Flash Fiction, Singles


This started as a poem for a class, and evolved into this.

The cherry wood quivers beneath my hands as I push it shut. The lock gives a final, hollow click that echoes in my ears and ricochets off the walls. I can breathe again. But only for a moment.

I slump against the door and my legs give way until I feel them collide with the cold floor.  My back presses against the cool grain. The grooves stab at my skin, but I don’t care. In fact, I close my eyes and relish in the sting. Maybe if I concentrate long enough on the feeling of the wood digging into my flesh, it will bring me back to reality.

I sit there, vision dark, breathing shallow, and I will myself to forget. Forget why they came here, forget what they brought, forget how one single piece of news had completely turned my world on it’s access.

For a moment, I am successful. The uniformed men are gone, and my imagination takes me back to that little island where we shared our first kiss, and, six months later, said I do. I sigh in contentment as his lips mold over mine, soft and tender as they always were, as if he never left in the first place. I wish I could stay here forever.

A shrill ringing pierces the air; in one swift motion the precious illusion is wiped away. My eyes snap open and I am plunged back into the cruel, harsh light that is my new reality.

I slam them shut as quickly as I can and let the phone go on screeching. Any sound is better than this suffocating silence, and I don’t have the energy to answer it.  Still, it’s a gut-wrenching reminder that the world hasn’t stopped moving, only I am stuck in stasis.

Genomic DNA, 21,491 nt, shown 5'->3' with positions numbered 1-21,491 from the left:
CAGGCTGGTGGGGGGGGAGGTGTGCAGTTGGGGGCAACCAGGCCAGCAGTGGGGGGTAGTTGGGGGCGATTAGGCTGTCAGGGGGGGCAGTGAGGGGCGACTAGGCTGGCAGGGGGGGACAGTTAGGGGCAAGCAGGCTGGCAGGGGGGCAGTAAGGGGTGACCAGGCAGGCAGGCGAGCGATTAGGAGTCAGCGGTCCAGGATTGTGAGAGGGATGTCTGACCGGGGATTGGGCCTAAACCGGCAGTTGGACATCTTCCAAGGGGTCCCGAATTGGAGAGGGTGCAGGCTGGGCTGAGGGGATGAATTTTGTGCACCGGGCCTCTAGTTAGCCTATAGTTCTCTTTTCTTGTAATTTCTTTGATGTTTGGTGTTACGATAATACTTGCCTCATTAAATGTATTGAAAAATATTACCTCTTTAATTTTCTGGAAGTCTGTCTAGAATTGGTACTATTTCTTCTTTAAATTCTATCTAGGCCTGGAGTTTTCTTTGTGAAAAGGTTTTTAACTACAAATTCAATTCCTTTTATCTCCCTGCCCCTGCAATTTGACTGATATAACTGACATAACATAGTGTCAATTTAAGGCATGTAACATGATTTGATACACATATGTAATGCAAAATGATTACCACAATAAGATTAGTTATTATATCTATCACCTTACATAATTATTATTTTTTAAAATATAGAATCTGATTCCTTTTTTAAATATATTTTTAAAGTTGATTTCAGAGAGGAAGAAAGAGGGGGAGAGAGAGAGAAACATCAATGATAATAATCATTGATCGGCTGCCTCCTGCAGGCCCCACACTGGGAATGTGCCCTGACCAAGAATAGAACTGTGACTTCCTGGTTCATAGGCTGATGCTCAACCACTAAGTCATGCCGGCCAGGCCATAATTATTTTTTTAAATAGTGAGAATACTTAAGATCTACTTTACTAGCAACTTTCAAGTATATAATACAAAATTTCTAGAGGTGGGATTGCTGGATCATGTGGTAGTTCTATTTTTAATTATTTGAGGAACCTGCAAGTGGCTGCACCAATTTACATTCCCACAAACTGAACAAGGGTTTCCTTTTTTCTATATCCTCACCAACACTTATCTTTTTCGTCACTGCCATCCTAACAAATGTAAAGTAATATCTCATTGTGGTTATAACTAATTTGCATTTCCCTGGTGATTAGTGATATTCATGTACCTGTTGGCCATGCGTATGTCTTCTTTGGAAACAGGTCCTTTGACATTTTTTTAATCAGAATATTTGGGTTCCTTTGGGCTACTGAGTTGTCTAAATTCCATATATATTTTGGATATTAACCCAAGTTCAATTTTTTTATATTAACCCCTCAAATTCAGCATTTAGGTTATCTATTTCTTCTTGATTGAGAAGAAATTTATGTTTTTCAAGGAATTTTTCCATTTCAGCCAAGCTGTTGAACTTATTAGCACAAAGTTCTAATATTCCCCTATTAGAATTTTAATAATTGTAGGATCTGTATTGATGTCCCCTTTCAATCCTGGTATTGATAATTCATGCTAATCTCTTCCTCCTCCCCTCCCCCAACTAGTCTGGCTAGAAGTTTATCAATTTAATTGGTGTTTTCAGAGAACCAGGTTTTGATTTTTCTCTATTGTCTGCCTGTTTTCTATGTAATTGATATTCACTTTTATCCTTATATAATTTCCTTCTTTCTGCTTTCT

A familiar burn singes the back of my eyes when the last echo finally recedes. I squeeze them tighter. I don’t want to give into the blackened seed of utter despair gnawing at my gut. Not yet.  

But, as hard as I try, it’s a pointless effort to stop the rivers of salt streaming down my ashen cheeks. A breeze slithers beneath the door; I swear I hear his footsteps as the tarnished floorboards creak under my feet. My heart is not lying on the floor; red, raw, still beating. Pieces that will never be whole again.

Time passes, though I can’t say how much. Minutes? Hours? Seconds? Days? It feels like eternity. Finally, I make myself stand up, only to turn around and sag against the door and press my forehead to the frosted glass. My breath fogs up the windowpane. I’m thankful.

Because now I can pretend two men in uniform are not trudging down my driveway, despite the boot-shaped footprints denting the freshly fallen snow. If I pretend long enough, I’ll never have to look at that mocking flag soiled with red and blue, or sort through the remnants of the sodden cardboard box meant to contain his entire life.


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